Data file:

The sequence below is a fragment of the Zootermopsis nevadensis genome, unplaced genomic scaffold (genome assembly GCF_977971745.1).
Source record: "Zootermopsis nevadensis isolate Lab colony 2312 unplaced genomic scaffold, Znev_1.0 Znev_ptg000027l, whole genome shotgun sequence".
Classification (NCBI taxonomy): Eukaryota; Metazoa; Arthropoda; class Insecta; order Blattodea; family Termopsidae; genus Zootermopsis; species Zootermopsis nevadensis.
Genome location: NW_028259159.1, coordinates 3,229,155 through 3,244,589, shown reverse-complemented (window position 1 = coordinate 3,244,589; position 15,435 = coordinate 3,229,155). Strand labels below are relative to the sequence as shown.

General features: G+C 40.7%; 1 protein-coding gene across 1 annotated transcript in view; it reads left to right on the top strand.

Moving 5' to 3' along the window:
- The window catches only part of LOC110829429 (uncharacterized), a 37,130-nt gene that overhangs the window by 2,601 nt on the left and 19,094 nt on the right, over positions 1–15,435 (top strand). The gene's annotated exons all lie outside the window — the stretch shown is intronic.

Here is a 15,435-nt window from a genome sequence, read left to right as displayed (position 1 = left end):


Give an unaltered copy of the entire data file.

The sequence below is a fragment of the Zootermopsis nevadensis genome, unplaced genomic scaffold (genome assembly GCF_977971745.1).
Source record: "Zootermopsis nevadensis isolate Lab colony 2312 unplaced genomic scaffold, Znev_1.0 Znev_ptg000027l, whole genome shotgun sequence".
Classification (NCBI taxonomy): Eukaryota; Metazoa; Arthropoda; class Insecta; order Blattodea; family Termopsidae; genus Zootermopsis; species Zootermopsis nevadensis.
Genome location: NW_028259159.1, coordinates 3,229,155 through 3,244,589, shown reverse-complemented (window position 1 = coordinate 3,244,589; position 15,435 = coordinate 3,229,155). Strand labels below are relative to the sequence as shown.

General features: G+C 40.7%; 1 protein-coding gene across 1 annotated transcript in view; it reads left to right on the top strand.

Moving 5' to 3' along the window:
- The window catches only part of LOC110829429 (uncharacterized), a 37,130-nt gene that overhangs the window by 2,601 nt on the left and 19,094 nt on the right, over positions 1–15,435 (top strand). The gene's annotated exons all lie outside the window — the stretch shown is intronic.

Here is a 15,435-nt window from a genome sequence, read left to right as displayed (position 1 = left end):